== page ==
The vigorousness with which homogeneity is enforced in the lefty groups leads me not to doubt lefty Mr. Kay experiences an echo chamber online, but in my experience there’s no such thing to be had on the right.

  3. Nope says

    Please fix the typographical errors. There are at least three.
    Cannon – canon
    Its – it’s
    Pace – place

    • markbul says

      I suspect that the offenders grew up during the time when children were told that spelling and grammar didn’t matter – just ‘express yourself.’ It’s a lost battle – no one cares any more. Personally, I never correct commenters, but I will call out professionals.

    • Sydney says

      Hey, ‘Quillette,’ if you can afford a house lawyer, then you can afford a copy-editor/proofreader. Should it be the responsibility of readers to repeatedly pick up copy errors?

  4. GSW says

    “Certainly, the authors of the letter are no great champions of viewpoint diversity. But…”

    I do appreciate Mr. Kay’s research on the background of this case, thank you.

    I disagree that there is, however, room for his “but…” defence of the SJWs at the centre of this embarrassing story (however qualified.)

    Regarding free speech in liberal democracy, John Stuart Mill had it exactly right in On Liberty. Let’s be clear — the sole alternative is various shadings of totalitarianism.

    In Canada, where universities are largely publically funded, self-interested and tiny private lobby groups of students, faculty, administrators, or alumni with ideological axes to grind have no right to decide the boundaries of free speech on behalf of the Canadian society at large that foots their bills.

    If the SJW totalitarians have a quarrel with the process that selected Professor Mansfield, then reforming those committees or procedures should be their target through employing the ordinary rules of internal university politics — certainly not an attack on the dignity of Professor Mansfield himself.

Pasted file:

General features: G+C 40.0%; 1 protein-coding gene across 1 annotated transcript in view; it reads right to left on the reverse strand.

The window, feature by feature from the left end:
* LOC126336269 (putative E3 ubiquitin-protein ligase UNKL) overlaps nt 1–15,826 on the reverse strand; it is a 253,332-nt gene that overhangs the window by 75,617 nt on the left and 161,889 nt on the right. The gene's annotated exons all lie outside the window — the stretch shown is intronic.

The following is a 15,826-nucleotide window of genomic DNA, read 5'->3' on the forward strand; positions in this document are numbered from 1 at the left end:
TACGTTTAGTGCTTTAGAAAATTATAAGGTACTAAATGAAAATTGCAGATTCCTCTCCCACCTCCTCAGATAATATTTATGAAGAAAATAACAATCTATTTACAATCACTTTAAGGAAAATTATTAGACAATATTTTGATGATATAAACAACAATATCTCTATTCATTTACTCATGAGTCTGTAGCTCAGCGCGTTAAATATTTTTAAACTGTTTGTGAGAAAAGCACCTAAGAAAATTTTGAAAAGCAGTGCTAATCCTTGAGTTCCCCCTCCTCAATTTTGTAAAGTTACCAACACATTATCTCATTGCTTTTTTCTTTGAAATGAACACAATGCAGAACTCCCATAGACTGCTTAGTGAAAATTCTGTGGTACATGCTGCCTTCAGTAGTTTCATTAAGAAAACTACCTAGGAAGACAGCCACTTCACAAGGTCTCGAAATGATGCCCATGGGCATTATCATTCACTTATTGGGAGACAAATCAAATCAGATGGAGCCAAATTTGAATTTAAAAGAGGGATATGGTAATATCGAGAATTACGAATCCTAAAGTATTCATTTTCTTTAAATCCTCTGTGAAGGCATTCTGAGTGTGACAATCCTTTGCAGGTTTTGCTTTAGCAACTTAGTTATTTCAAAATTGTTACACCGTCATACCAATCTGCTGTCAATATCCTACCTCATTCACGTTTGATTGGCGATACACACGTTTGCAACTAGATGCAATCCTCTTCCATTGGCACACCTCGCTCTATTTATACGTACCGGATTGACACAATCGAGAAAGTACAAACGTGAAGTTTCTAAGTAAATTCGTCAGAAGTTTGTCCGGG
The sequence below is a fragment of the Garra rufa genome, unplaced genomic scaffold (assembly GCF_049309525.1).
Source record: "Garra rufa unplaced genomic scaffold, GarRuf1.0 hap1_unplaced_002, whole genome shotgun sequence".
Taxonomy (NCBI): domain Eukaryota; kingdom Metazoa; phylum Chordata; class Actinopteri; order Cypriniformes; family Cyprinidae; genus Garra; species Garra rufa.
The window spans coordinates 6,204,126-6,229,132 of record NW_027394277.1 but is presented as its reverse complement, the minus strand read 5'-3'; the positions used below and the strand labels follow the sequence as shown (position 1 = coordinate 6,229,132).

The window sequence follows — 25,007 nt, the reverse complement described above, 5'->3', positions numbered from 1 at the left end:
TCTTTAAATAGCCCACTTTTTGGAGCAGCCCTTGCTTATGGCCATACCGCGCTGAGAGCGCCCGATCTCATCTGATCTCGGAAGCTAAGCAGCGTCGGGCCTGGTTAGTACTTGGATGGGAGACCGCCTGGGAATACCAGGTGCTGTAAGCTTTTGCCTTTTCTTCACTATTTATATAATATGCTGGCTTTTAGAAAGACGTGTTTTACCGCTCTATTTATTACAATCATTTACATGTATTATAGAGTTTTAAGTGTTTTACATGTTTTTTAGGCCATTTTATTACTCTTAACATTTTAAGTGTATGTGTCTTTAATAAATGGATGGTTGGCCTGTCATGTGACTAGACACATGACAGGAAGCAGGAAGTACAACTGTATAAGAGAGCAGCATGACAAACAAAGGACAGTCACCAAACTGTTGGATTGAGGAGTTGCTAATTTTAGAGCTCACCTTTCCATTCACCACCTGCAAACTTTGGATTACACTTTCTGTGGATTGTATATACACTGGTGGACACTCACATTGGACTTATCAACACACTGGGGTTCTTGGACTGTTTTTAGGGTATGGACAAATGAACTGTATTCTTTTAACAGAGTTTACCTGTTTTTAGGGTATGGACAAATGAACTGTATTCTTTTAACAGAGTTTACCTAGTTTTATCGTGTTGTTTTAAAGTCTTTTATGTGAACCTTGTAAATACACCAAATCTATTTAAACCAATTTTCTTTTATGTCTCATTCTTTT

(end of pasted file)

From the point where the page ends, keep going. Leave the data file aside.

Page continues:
It would be difficult not to conclude that Concordia’s Board of Governors and their senior administrative cadre have failed badly in discharging their public responsibilities here.

    • Rev. Wazoo! says


      Well said and at the heart of the matter. As mentioned above, I’d just add to your excellent description,
      ”self-interested and tiny private lobby groups of students, faculty, administrators, or alumni with ideological axes to grind…” that these axes are employed to promote cronyism, divert funds and facilitate other professional malfeasance.

      The ” well-meaning but mis-guided” narrative. Is perhaps true for many who acquiesce to such activism but isn’t for that tiny lobby. Their pecuniary greed and corrupt methods must be exposed to strip them of the benefit of the doubt which drives the aforementioned acquiesce.

      The legislative changes they demand are not only or even primarily to cram their ideology down everyone else’s throats, it’s to give them the power to hire their pals without scrutiny and siphon education and corporate HR budgets to their own use. The policies and diversicrat positions they legally mandate are for the faculty who theorised their need. In turn they create mandatory training as revenue streams for the faculty element of the cabal and for administrators posing as ”educators.”

      Thus exposed as petty grifters, their disproportionate clout will be greatly diminished.

      Evergreen State College in Washington state is a case in point. Bret Weinsrein objected to a cabal of diversicrat administrators/faculty (often part-time as both) who wanted to change policy to allow subjective personal criteria to determine hiring thus enabling cronyism and the inevitable drop in quality of teaching.

      It was months after the Day of Absence that he was pilloried as a racist; a spurious attack motivated by his opposition to that policy change and academic credit was given to students who successfully did the cabal’s dirty work for them.

      Those students are mostly gone and forgotten now and another cohort of exploitable cannon fodder is taking their place. They were defrauded by the promise of a college education and in a bat-and-switch were instead were exploited to advance the monetary fortunes of a small number of diversicrat administrator/faculty.

  5. X. Citoyen says

    Interesting take on events. I rather doubt Nussbaum would be a match for Mansfield, even though he’s 87. Martha has a public profile because she’s a card-carrying Democrat who regularly says all the right things in the NYRB. Mansfield has a public profile despite saying all the wrong things.

    • K. Dershem says

      Did you read her critique of Mansfield’s book? It’s undeniably substantive, and in my view quite compelling.

      • X. Citoyen says

        Martha begins the review by citing the same revisionist history about the Greeks and homosexuality that got her in trouble back in 1993. Of course, anyone who’d read anything she’s written (before or after) would know that Martha’s has a bad habit of projecting her progressive beliefs on past thinkers and places. This has made her popular with progressives and liberals, less so with people who know better.

  6. Elton H says

    Deplatforming is required when a group that is not confident in its ideology or core principles. They are afraid of “heretics” and all those who disagree have to be silenced.

  7. Joe says